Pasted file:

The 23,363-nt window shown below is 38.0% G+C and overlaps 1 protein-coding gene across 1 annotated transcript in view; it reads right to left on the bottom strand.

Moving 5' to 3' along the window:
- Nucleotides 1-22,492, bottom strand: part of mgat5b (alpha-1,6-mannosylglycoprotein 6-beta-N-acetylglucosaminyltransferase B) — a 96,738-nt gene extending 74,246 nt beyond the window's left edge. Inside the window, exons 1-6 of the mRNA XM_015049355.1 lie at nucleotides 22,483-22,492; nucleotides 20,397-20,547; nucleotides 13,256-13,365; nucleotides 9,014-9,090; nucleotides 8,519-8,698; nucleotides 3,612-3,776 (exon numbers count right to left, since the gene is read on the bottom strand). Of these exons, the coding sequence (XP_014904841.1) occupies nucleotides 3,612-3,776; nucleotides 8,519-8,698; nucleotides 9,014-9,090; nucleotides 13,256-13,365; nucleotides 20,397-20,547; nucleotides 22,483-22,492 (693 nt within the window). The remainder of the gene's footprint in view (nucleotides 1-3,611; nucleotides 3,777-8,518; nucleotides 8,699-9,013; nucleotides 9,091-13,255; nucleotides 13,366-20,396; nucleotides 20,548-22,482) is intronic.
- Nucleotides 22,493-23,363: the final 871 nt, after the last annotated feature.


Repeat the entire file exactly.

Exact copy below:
The 23,363-nt window shown below is 38.0% G+C and overlaps 1 protein-coding gene across 1 annotated transcript in view; it reads right to left on the bottom strand.

Moving 5' to 3' along the window:
- Nucleotides 1-22,492, bottom strand: part of mgat5b (alpha-1,6-mannosylglycoprotein 6-beta-N-acetylglucosaminyltransferase B) — a 96,738-nt gene extending 74,246 nt beyond the window's left edge. Inside the window, exons 1-6 of the mRNA XM_015049355.1 lie at nucleotides 22,483-22,492; nucleotides 20,397-20,547; nucleotides 13,256-13,365; nucleotides 9,014-9,090; nucleotides 8,519-8,698; nucleotides 3,612-3,776 (exon numbers count right to left, since the gene is read on the bottom strand). Of these exons, the coding sequence (XP_014904841.1) occupies nucleotides 3,612-3,776; nucleotides 8,519-8,698; nucleotides 9,014-9,090; nucleotides 13,256-13,365; nucleotides 20,397-20,547; nucleotides 22,483-22,492 (693 nt within the window). The remainder of the gene's footprint in view (nucleotides 1-3,611; nucleotides 3,777-8,518; nucleotides 8,699-9,013; nucleotides 9,091-13,255; nucleotides 13,366-20,396; nucleotides 20,548-22,482) is intronic.
- Nucleotides 22,493-23,363: the final 871 nt, after the last annotated feature.